Nowhere is Oregon's amazing diversity more in evidence than in our schools, where children of all colors and cultures, rich and poor, learn and play and grow up together.
Unfortunately, schools in the U.S. — and Oregon is no exception — are struggling with an "achievement gap" that divides our children by race and ethnicity, by language, and by income.
As a society, we must come together to close the achievement gap, and not just for the sake of those children who find themselves on the wrong side of that gap, but for our nation's future, as well.
Our schools are the key to turning the country around. We must rise to the challenge and embrace diversity and equity as we raise standards and expectations for every student. We can do it. I know it because I've seen it again and again.
Across this state we have many stellar schools showing the way, demonstrating outstanding leadership, collaborating and innovating and putting students at the center of every decision and every move they make.
Every year the Oregon Department of Education honors many of these schools with "Celebrating Student Success Awards" to recognize their work. You don't have to look far to find one of these terrific schools —
The sign hanging inside the entrance of Lane Middle School says it all: "Think College." The slogan may seem "audacious for a middle school," Principal Karl Logan says. But that's the point.
Located in an area of Portland with a rough reputation, Lane is strikingly diverse, with more than half of students coming from minority groups, mostly Hispanic, Asian, and African-American. And the "minority" numbers don't even account for students from Eastern European immigrant families. About 4 out of 5 students come from disadvantaged homes. Yet that "Think College" slogan is everywhere in the school — on posters, on stickers, even on T-shirts.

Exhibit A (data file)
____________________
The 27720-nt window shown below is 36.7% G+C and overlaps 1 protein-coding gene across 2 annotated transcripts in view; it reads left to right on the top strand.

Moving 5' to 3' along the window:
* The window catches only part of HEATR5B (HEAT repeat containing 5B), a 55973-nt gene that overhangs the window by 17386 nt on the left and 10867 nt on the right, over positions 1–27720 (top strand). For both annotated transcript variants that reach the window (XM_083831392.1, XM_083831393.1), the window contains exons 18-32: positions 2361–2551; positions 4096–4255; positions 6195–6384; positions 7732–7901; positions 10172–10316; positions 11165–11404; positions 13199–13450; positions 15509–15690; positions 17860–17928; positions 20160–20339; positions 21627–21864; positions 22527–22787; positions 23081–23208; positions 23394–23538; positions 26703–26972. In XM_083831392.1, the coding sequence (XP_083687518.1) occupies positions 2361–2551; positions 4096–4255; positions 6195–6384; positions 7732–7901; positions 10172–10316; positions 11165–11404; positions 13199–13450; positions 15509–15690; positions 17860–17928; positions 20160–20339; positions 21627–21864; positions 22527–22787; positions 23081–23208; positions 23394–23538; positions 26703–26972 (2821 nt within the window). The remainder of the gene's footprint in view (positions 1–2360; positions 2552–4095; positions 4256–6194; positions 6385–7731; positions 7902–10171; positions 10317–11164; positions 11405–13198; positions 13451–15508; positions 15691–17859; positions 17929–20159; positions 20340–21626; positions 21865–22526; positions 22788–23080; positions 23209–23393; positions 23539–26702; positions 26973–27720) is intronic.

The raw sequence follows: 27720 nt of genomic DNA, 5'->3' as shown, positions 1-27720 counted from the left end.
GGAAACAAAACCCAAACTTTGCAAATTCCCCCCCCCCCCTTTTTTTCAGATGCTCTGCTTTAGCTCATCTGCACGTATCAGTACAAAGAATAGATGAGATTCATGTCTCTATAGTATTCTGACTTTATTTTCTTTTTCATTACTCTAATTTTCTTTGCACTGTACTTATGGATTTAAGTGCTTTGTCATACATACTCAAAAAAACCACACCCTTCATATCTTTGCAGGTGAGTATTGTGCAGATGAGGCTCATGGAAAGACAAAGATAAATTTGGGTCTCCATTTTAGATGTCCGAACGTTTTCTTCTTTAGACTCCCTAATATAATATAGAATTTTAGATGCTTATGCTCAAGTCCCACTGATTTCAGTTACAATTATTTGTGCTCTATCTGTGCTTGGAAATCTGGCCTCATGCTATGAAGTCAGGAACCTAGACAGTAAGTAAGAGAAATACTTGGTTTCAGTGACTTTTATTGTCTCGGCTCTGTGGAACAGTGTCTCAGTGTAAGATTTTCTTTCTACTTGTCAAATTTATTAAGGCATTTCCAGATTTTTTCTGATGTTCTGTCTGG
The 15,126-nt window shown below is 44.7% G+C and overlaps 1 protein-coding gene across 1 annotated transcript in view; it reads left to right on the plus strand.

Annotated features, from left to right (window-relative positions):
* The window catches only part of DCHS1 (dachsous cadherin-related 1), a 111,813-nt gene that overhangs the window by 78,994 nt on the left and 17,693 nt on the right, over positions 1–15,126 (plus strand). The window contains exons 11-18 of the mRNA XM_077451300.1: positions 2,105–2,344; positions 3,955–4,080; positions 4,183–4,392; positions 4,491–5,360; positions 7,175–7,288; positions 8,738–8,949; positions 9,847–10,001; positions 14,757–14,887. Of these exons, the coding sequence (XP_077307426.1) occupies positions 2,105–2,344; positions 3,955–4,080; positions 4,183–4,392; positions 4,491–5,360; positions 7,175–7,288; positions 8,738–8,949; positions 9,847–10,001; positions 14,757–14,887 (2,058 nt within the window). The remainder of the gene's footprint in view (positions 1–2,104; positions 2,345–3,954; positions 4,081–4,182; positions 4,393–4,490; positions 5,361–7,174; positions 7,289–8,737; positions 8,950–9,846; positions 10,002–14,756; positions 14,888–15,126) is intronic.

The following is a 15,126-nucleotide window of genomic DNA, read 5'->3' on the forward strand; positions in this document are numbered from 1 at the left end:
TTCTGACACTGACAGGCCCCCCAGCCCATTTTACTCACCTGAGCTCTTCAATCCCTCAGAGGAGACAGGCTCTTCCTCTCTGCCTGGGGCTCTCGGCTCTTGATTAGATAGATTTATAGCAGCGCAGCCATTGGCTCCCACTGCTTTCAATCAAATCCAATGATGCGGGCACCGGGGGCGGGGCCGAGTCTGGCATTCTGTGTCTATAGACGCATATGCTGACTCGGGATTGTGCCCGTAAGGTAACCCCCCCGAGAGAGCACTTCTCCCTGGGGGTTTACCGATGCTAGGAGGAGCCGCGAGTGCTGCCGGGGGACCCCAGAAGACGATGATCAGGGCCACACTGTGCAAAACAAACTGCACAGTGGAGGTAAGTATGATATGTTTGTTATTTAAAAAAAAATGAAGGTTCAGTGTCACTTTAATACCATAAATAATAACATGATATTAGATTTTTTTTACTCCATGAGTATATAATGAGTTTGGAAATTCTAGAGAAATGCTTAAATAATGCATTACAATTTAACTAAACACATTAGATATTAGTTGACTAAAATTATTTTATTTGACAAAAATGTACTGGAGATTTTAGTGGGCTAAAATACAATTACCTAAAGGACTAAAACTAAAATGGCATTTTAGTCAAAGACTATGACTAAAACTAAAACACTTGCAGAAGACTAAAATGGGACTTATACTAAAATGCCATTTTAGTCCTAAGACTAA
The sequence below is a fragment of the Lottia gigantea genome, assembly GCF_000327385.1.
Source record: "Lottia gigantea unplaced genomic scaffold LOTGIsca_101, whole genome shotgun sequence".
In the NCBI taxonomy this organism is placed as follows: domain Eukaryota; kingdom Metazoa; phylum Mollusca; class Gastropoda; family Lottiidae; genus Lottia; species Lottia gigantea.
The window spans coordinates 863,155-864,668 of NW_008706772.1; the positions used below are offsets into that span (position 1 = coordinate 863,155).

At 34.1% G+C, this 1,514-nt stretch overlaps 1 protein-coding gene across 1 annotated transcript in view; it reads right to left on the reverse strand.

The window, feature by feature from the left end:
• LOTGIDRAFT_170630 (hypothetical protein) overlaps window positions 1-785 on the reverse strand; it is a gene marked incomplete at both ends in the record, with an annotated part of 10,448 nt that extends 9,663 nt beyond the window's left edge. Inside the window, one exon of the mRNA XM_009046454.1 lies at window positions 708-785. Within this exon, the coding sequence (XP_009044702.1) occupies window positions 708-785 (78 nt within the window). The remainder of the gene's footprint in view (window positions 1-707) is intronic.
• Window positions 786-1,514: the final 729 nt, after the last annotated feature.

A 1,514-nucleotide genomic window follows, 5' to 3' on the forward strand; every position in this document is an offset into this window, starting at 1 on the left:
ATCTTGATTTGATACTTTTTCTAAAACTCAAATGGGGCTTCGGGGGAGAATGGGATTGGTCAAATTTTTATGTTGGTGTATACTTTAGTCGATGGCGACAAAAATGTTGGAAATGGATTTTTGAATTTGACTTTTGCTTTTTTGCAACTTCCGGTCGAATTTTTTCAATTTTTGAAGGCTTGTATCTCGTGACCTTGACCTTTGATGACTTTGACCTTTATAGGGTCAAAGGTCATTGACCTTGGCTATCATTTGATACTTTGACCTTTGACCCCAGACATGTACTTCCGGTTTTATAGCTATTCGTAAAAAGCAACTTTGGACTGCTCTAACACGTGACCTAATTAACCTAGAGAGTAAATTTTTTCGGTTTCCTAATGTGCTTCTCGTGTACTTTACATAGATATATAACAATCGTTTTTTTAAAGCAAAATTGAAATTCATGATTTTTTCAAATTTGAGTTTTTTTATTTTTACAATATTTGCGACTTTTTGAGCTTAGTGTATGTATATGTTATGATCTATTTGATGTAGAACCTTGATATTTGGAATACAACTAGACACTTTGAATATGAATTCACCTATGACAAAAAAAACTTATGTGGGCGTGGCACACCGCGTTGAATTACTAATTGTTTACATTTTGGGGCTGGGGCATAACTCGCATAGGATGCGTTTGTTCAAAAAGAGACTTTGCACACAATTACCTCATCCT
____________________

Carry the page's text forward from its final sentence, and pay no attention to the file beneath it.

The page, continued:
Lane is geared toward raising academic expectations. For example, the school offers high school-level algebra to 7th and 8th graders and next year will start teaching geometry. Students this year can now take advanced writing, and across the school, teachers are becoming more strategic in their use of assessment data to target students who are struggling, as well as students who need more of a challenge.
Lane embraces innovation, such as the "Learning Gardens," a joint venture with Portland State University in which students learn lessons about science, math, and sustainability.
At first the intense academic focus was "so far out there," says Lynn Talent, who teaches a college-prep program. In the past many students didn't even consider college, either because they didn't see the point or because they thought they couldn't afford to go. Now everyone is encouraged to aim high. "We stuck with it," Talent says. "And now it's here to stay. The goal is 100% of kids going to college. I've got kids talking about going to Princeton."
Kevin Le, an 8th grader and student body president, says the school has improved greatly in his time as a student: "The teachers are more motivated. And the kids are ready to learn, even with some of the harsh things around them."
Last year was the first time Lane earned the federal government's Annual Yearly Progress (AYP) academic standard. The school also was rated as "Strong" on the Oregon state report card.
Lane is successful, Logan says, because of the dedication of its teachers: "You have to believe that you, as the teacher, are going to be the deciding factor, regardless of the challenges students have. And once you believe that, anything is possible."